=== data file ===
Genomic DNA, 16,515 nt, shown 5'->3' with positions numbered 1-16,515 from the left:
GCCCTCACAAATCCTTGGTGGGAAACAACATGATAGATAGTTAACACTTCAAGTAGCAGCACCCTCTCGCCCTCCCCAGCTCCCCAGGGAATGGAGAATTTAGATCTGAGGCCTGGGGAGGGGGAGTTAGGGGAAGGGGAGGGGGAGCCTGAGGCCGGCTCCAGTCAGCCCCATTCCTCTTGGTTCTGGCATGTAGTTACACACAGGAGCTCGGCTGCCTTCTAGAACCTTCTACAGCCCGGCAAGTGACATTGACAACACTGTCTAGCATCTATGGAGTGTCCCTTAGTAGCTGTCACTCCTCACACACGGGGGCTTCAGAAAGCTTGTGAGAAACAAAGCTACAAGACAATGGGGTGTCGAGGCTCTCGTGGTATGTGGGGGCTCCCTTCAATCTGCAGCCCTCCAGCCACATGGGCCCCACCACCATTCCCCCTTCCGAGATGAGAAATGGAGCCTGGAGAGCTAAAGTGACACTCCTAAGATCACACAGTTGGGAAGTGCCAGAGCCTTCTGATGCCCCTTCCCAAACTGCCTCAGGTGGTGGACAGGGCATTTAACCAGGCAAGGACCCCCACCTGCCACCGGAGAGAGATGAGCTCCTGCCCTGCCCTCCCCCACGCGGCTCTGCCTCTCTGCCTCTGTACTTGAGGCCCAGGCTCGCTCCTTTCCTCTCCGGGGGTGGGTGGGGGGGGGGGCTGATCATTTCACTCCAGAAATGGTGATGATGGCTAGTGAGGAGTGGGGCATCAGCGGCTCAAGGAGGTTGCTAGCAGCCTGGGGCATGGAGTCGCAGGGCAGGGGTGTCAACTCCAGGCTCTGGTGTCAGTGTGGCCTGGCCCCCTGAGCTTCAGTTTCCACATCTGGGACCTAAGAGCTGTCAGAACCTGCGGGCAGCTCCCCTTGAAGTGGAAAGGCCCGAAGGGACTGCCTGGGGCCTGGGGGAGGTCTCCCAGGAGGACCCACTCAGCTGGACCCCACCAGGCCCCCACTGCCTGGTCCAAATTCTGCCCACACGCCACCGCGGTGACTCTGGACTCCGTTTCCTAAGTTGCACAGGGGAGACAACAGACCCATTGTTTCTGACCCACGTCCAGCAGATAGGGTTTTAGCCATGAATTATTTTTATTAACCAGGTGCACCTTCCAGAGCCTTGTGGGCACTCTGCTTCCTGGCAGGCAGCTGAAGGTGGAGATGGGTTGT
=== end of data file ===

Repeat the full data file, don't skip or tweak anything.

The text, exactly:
Genomic DNA, 16,515 nt, shown 5'->3' with positions numbered 1-16,515 from the left:
GCCCTCACAAATCCTTGGTGGGAAACAACATGATAGATAGTTAACACTTCAAGTAGCAGCACCCTCTCGCCCTCCCCAGCTCCCCAGGGAATGGAGAATTTAGATCTGAGGCCTGGGGAGGGGGAGTTAGGGGAAGGGGAGGGGGAGCCTGAGGCCGGCTCCAGTCAGCCCCATTCCTCTTGGTTCTGGCATGTAGTTACACACAGGAGCTCGGCTGCCTTCTAGAACCTTCTACAGCCCGGCAAGTGACATTGACAACACTGTCTAGCATCTATGGAGTGTCCCTTAGTAGCTGTCACTCCTCACACACGGGGGCTTCAGAAAGCTTGTGAGAAACAAAGCTACAAGACAATGGGGTGTCGAGGCTCTCGTGGTATGTGGGGGCTCCCTTCAATCTGCAGCCCTCCAGCCACATGGGCCCCACCACCATTCCCCCTTCCGAGATGAGAAATGGAGCCTGGAGAGCTAAAGTGACACTCCTAAGATCACACAGTTGGGAAGTGCCAGAGCCTTCTGATGCCCCTTCCCAAACTGCCTCAGGTGGTGGACAGGGCATTTAACCAGGCAAGGACCCCCACCTGCCACCGGAGAGAGATGAGCTCCTGCCCTGCCCTCCCCCACGCGGCTCTGCCTCTCTGCCTCTGTACTTGAGGCCCAGGCTCGCTCCTTTCCTCTCCGGGGGTGGGTGGGGGGGGGGGCTGATCATTTCACTCCAGAAATGGTGATGATGGCTAGTGAGGAGTGGGGCATCAGCGGCTCAAGGAGGTTGCTAGCAGCCTGGGGCATGGAGTCGCAGGGCAGGGGTGTCAACTCCAGGCTCTGGTGTCAGTGTGGCCTGGCCCCCTGAGCTTCAGTTTCCACATCTGGGACCTAAGAGCTGTCAGAACCTGCGGGCAGCTCCCCTTGAAGTGGAAAGGCCCGAAGGGACTGCCTGGGGCCTGGGGGAGGTCTCCCAGGAGGACCCACTCAGCTGGACCCCACCAGGCCCCCACTGCCTGGTCCAAATTCTGCCCACACGCCACCGCGGTGACTCTGGACTCCGTTTCCTAAGTTGCACAGGGGAGACAACAGACCCATTGTTTCTGACCCACGTCCAGCAGATAGGGTTTTAGCCATGAATTATTTTTATTAACCAGGTGCACCTTCCAGAGCCTTGTGGGCACTCTGCTTCCTGGCAGGCAGCTGAAGGTGGAGATGGGTTGT